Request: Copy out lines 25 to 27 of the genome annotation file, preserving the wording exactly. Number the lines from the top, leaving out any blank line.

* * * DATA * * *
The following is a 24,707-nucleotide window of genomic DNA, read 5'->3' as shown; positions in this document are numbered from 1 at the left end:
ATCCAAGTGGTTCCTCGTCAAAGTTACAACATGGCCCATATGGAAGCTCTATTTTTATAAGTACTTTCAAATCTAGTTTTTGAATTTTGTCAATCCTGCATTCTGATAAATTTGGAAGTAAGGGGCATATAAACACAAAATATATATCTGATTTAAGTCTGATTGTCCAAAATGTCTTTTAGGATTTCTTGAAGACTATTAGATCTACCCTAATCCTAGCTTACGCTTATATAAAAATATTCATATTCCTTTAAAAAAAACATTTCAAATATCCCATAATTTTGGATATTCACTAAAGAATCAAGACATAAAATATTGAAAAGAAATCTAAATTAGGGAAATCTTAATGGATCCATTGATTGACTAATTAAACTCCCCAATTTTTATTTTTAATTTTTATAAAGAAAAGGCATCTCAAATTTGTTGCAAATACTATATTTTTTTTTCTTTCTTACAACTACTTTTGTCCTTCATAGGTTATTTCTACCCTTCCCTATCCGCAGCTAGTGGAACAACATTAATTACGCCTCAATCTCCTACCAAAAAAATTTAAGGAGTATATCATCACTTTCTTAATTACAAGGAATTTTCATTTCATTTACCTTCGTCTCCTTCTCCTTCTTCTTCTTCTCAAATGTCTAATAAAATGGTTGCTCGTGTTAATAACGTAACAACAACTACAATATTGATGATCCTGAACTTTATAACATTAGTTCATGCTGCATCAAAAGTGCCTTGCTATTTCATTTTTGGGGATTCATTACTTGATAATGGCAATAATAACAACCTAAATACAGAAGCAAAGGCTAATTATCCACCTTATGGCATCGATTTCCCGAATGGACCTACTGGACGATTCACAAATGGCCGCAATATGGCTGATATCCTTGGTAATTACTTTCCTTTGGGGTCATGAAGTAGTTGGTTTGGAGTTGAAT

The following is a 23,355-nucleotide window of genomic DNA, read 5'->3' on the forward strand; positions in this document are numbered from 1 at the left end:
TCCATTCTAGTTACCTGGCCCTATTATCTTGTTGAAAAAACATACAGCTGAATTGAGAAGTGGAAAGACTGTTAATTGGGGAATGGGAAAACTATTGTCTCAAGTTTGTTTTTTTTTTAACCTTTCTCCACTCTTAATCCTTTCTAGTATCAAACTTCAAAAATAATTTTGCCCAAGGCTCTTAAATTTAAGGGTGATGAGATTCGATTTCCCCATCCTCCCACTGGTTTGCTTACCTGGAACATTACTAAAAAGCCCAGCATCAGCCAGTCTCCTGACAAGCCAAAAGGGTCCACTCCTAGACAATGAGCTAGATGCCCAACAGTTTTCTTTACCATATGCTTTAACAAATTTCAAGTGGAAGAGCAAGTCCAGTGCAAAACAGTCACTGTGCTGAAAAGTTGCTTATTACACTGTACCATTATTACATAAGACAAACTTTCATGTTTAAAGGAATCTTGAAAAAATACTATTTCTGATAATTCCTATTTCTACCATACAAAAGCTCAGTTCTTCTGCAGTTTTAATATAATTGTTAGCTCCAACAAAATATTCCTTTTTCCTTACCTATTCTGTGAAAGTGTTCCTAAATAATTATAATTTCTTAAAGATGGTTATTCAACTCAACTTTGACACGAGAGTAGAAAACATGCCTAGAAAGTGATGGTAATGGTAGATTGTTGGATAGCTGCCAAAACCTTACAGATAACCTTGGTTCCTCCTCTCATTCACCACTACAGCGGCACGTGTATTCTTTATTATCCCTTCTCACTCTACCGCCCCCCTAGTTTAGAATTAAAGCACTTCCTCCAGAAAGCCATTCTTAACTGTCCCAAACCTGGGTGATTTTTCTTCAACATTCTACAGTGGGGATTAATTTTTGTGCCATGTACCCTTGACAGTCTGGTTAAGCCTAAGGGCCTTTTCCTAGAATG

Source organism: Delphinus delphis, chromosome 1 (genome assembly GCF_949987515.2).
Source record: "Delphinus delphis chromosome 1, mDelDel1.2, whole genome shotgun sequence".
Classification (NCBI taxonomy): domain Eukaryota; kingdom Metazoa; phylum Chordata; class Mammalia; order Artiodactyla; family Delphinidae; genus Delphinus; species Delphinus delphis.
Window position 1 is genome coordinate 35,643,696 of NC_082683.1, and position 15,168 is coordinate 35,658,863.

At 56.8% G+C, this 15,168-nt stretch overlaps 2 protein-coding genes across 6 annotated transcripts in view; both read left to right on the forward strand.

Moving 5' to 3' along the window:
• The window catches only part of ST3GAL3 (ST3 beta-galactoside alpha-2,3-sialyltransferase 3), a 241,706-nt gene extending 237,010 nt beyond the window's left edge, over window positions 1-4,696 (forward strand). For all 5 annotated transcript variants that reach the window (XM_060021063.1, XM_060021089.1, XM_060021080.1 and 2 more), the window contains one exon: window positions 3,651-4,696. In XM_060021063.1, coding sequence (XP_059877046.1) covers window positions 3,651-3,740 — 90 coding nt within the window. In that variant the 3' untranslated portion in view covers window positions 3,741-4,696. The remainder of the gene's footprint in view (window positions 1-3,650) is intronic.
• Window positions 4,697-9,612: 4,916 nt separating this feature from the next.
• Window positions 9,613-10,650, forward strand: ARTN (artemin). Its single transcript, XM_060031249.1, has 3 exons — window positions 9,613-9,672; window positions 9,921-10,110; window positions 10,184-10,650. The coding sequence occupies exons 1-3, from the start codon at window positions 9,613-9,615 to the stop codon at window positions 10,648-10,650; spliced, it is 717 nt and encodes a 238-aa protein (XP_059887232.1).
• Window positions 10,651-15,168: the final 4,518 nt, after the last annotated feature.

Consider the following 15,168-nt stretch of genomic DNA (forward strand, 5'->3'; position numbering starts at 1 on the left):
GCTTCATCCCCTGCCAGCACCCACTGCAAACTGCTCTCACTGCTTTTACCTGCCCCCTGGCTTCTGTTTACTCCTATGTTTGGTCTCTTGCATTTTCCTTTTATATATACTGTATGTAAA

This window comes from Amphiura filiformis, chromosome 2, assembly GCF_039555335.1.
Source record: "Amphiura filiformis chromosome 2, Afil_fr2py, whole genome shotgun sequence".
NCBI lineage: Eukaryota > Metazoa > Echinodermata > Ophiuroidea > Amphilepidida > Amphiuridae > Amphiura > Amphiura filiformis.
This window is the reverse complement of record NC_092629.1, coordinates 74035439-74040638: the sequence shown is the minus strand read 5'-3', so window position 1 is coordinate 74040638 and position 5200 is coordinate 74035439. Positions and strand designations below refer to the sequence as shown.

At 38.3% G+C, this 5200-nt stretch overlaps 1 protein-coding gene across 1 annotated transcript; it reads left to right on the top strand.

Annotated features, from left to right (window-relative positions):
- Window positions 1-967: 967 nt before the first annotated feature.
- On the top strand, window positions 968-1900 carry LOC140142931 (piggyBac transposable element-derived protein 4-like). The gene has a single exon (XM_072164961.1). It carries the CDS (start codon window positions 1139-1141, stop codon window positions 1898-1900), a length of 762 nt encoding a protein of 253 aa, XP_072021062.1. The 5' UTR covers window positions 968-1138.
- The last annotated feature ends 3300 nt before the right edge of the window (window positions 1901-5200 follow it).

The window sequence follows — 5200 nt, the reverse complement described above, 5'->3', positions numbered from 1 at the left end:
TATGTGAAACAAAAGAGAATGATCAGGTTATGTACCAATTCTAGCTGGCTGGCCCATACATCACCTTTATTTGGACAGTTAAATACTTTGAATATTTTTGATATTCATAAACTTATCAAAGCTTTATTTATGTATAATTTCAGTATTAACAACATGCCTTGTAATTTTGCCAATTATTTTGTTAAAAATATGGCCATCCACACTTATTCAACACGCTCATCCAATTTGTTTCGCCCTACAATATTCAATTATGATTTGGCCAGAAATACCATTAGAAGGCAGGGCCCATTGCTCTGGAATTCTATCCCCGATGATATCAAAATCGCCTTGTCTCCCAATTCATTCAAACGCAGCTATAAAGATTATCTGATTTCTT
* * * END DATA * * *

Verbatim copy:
- The last annotated feature ends 3300 nt before the right edge of the window (window positions 1901-5200 follow it).

The window sequence follows — 5200 nt, the reverse complement described above, 5'->3', positions numbered from 1 at the left end:
TATGTGAAACAAAAGAGAATGATCAGGTTATGTACCAATTCTAGCTGGCTGGCCCATACATCACCTTTATTTGGACAGTTAAATACTTTGAATATTTTTGATATTCATAAACTTATCAAAGCTTTATTTATGTATAATTTCAGTATTAACAACATGCCTTGTAATTTTGCCAATTATTTTGTTAAAAATATGGCCATCCACACTTATTCAACACGCTCATCCAATTTGTTTCGCCCTACAATATTCAATTATGATTTGGCCAGAAATACCATTAGAAGGCAGGGCCCATTGCTCTGGAATTCTATCCCCGATGATATCAAAATCGCCTTGTCTCCCAATTCATTCAAACGCAGCTATAAAGATTATCTGATTTCTT